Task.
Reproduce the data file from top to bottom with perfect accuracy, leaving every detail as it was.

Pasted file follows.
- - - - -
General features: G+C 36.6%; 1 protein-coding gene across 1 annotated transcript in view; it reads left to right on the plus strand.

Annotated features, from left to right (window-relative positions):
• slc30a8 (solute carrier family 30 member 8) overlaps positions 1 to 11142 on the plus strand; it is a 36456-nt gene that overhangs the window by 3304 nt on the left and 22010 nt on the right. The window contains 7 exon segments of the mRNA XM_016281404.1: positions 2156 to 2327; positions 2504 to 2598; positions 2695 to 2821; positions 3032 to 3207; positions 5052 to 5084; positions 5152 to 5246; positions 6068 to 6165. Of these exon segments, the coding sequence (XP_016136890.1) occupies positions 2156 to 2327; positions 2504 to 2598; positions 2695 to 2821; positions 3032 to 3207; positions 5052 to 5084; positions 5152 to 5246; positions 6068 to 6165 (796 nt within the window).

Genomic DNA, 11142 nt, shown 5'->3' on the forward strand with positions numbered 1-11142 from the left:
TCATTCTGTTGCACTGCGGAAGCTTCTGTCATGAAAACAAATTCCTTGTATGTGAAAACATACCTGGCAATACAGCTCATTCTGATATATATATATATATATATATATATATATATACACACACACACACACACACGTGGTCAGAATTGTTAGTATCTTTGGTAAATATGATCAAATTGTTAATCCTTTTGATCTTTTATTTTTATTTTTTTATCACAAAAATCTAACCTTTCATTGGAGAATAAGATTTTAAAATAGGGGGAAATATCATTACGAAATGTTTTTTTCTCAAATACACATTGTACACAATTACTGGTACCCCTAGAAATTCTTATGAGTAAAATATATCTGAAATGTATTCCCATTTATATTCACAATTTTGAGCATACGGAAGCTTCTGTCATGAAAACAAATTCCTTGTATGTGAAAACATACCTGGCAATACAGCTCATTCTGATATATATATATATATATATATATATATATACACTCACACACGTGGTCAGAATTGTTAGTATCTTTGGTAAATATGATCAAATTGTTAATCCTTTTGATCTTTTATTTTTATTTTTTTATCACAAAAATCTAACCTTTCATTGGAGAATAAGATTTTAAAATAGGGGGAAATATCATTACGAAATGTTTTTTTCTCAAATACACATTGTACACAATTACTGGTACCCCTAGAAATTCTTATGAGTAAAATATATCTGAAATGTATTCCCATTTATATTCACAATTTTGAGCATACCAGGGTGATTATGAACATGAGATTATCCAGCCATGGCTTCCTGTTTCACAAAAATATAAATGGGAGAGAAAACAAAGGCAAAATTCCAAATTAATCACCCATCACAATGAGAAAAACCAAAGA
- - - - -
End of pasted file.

General features: G+C 36.6%; 1 protein-coding gene across 1 annotated transcript in view; it reads left to right on the plus strand.

Annotated features, from left to right (window-relative positions):
• slc30a8 (solute carrier family 30 member 8) overlaps positions 1 to 11142 on the plus strand; it is a 36456-nt gene that overhangs the window by 3304 nt on the left and 22010 nt on the right. The window contains 7 exon segments of the mRNA XM_016281404.1: positions 2156 to 2327; positions 2504 to 2598; positions 2695 to 2821; positions 3032 to 3207; positions 5052 to 5084; positions 5152 to 5246; positions 6068 to 6165. Of these exon segments, the coding sequence (XP_016136890.1) occupies positions 2156 to 2327; positions 2504 to 2598; positions 2695 to 2821; positions 3032 to 3207; positions 5052 to 5084; positions 5152 to 5246; positions 6068 to 6165 (796 nt within the window).

Genomic DNA, 11142 nt, shown 5'->3' on the forward strand with positions numbered 1-11142 from the left:
TCATTCTGTTGCACTGCGGAAGCTTCTGTCATGAAAACAAATTCCTTGTATGTGAAAACATACCTGGCAATACAGCTCATTCTGATATATATATATATATATATATATATATATATACACACACACACACACACACGTGGTCAGAATTGTTAGTATCTTTGGTAAATATGATCAAATTGTTAATCCTTTTGATCTTTTATTTTTATTTTTTTATCACAAAAATCTAACCTTTCATTGGAGAATAAGATTTTAAAATAGGGGGAAATATCATTACGAAATGTTTTTTTCTCAAATACACATTGTACACAATTACTGGTACCCCTAGAAATTCTTATGAGTAAAATATATCTGAAATGTATTCCCATTTATATTCACAATTTTGAGCATACGGAAGCTTCTGTCATGAAAACAAATTCCTTGTATGTGAAAACATACCTGGCAATACAGCTCATTCTGATATATATATATATATATATATATATATATACACTCACACACGTGGTCAGAATTGTTAGTATCTTTGGTAAATATGATCAAATTGTTAATCCTTTTGATCTTTTATTTTTATTTTTTTATCACAAAAATCTAACCTTTCATTGGAGAATAAGATTTTAAAATAGGGGGAAATATCATTACGAAATGTTTTTTTCTCAAATACACATTGTACACAATTACTGGTACCCCTAGAAATTCTTATGAGTAAAATATATCTGAAATGTATTCCCATTTATATTCACAATTTTGAGCATACCAGGGTGATTATGAACATGAGATTATCCAGCCATGGCTTCCTGTTTCACAAAAATATAAATGGGAGAGAAAACAAAGGCAAAATTCCAAATTAATCACCCATCACAATGAGAAAAACCAAAGA